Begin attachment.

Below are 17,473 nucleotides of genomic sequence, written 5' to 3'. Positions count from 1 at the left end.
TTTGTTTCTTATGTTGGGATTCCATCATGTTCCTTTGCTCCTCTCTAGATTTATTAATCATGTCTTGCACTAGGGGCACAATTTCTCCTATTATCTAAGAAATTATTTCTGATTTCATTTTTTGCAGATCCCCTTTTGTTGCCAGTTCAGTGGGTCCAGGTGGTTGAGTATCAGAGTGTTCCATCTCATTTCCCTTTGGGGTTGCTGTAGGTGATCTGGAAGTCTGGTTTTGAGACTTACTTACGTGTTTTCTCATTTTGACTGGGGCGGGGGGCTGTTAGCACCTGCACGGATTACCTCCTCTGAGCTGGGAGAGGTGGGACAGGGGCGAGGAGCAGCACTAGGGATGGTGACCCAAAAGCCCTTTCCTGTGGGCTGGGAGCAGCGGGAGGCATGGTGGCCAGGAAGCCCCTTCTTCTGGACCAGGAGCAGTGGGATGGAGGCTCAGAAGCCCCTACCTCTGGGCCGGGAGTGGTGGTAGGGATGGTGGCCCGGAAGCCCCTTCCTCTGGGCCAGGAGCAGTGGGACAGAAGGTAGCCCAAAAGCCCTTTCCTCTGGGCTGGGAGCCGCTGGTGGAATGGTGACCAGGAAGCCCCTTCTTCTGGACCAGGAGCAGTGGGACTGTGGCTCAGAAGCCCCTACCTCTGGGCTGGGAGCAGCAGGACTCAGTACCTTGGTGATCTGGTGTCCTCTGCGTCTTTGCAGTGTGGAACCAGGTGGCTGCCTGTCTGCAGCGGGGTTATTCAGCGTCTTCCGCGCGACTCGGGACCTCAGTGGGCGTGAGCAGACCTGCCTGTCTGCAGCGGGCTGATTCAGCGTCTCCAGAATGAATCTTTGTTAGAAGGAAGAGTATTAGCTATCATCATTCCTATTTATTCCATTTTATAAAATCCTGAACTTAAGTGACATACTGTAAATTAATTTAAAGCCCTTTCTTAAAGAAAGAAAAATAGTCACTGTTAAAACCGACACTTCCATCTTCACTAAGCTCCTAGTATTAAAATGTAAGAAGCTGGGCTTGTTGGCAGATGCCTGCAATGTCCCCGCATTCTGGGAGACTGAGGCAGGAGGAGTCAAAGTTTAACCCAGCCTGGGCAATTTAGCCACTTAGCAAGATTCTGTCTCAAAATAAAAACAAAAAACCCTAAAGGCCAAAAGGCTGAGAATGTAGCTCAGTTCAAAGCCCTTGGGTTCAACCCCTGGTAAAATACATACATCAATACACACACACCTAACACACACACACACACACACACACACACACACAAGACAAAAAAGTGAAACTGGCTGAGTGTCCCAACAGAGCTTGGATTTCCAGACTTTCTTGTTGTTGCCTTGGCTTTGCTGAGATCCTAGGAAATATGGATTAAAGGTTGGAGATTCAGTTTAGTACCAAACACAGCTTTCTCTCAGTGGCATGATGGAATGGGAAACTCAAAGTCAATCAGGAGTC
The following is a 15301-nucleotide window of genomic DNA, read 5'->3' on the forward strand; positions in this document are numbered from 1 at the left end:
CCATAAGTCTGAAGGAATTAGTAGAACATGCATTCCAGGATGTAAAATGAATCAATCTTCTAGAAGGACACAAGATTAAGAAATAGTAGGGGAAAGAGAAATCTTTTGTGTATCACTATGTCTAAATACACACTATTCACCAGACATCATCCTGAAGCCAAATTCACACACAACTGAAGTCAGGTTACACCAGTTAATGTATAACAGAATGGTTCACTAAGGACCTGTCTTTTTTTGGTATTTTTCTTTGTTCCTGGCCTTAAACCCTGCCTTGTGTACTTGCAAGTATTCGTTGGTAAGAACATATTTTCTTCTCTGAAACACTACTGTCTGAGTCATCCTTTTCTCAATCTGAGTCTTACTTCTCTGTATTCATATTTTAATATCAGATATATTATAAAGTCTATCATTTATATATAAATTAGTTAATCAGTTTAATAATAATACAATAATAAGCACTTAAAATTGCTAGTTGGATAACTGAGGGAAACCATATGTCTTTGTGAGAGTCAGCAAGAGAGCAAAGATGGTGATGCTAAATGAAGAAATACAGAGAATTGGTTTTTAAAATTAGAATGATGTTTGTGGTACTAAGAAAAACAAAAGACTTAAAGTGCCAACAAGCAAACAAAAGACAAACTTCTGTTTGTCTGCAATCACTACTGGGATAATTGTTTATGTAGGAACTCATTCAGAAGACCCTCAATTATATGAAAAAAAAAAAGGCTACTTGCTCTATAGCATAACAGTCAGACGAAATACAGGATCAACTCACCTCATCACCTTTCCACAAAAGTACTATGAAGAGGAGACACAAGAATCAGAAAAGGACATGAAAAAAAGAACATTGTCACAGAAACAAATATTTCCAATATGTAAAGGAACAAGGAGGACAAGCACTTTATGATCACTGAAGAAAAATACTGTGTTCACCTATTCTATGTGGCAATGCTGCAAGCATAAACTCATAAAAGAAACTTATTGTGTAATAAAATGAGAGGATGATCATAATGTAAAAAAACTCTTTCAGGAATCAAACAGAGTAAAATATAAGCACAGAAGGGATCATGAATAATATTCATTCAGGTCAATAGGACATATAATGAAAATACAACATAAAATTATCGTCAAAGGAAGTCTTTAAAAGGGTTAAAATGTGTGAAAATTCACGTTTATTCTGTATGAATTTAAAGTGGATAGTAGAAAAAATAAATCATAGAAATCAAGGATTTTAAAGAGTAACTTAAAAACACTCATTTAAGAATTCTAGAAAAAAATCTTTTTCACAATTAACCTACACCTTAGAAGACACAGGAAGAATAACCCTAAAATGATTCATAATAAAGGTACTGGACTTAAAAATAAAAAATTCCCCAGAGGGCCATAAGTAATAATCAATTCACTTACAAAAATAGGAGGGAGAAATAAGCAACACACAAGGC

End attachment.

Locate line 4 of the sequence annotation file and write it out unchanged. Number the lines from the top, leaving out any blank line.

CCATAAGTCTGAAGGAATTAGTAGAACATGCATTCCAGGATGTAAAATGAATCAATCTTCTAGAAGGACACAAGATTAAGAAATAGTAGGGGAAAGAGAAATCTTTTGTGTATCACTATGTCTAAATACACACTATTCACCAGACATCATCCTGAAGCCAAATTCACACACAACTGAAGTCAGGTTACACCAGTTAATGTATAACAGAATGGTTCACTAAGGACCTGTCTTTTTTTGGTATTTTTCTTTGTTCCTGGCCTTAAACCCTGCCTTGTGTACTTGCAAGTATTCGTTGGTAAGAACATATTTTCTTCTCTGAAACACTACTGTCTGAGTCATCCTTTTCTCAATCTGAGTCTTACTTCTCTGTATTCATATTTTAATATCAGATATATTATAAAGTCTATCATTTATATATAAATTAGTTAATCAGTTTAATAATAATACAATAATAAGCACTTAAAATTGCTAGTTGGATAACTGAGGGAAACCATATGTCTTTGTGAGAGTCAGCAAGAGAGCAAAGATGGTGATGCTAAATGAAGAAATACAGAGAATTGGTTTTTAAAATTAGAATGATGTTTGTGGTACTAAGAAAAACAAAAGACTTAAAGTGCCAACAAGCAAACAAAAGACAAACTTCTGTTTGTCTGCAATCACTACTGGGATAATTGTTTATGTAGGAACTCATTCAGAAGACCCTCAATTATATGAAAAAAAAAAAGGCTACTTGCTCTATAGCATAACAGTCAGACGAAATACAGGATCAACTCACCTCATCACCTTTCCACAAAAGTACTATGAAGAGGAGACACAAGAATCAGAAAAGGACATGAAAAAAAGAACATTGTCACAGAAACAAATATTTCCAATATGTAAAGGAACAAGGAGGACAAGCACTTTATGATCACTGAAGAAAAATACTGTGTTCACCTATTCTATGTGGCAATGCTGCAAGCATAAACTCATAAAAGAAACTTATTGTGTAATAAAATGAGAGGATGATCATAATGTAAAAAAACTCTTTCAGGAATCAAACAGAGTAAAATATAAGCACAGAAGGGATCATGAATAATATTCATTCAGGTCAATAGGACATATAATGAAAATACAACATAAAATTATCGTCAAAGGAAGTCTTTAAAAGGGTTAAAATGTGTGAAAATTCACGTTTATTCTGTATGAATTTAAAGTGGATAGTAGAAAAAATAAATCATAGAAATCAAGGATTTTAAAGAGTAACTTAAAAACACTCATTTAAGAATTCTAGAAAAAAATCTTTTTCACAATTAACCTACACCTTAGAAGACACAGGAAGAATAACCCTAAAATGATTCATAATAAAGGTACTGGACTTAAAAATAAAAAATTCCCCAGAGGGCCATAAGTAATAATCAATTCACTTACAAAAATAGGAGGGAGAAATAAGCAACACACAAGGC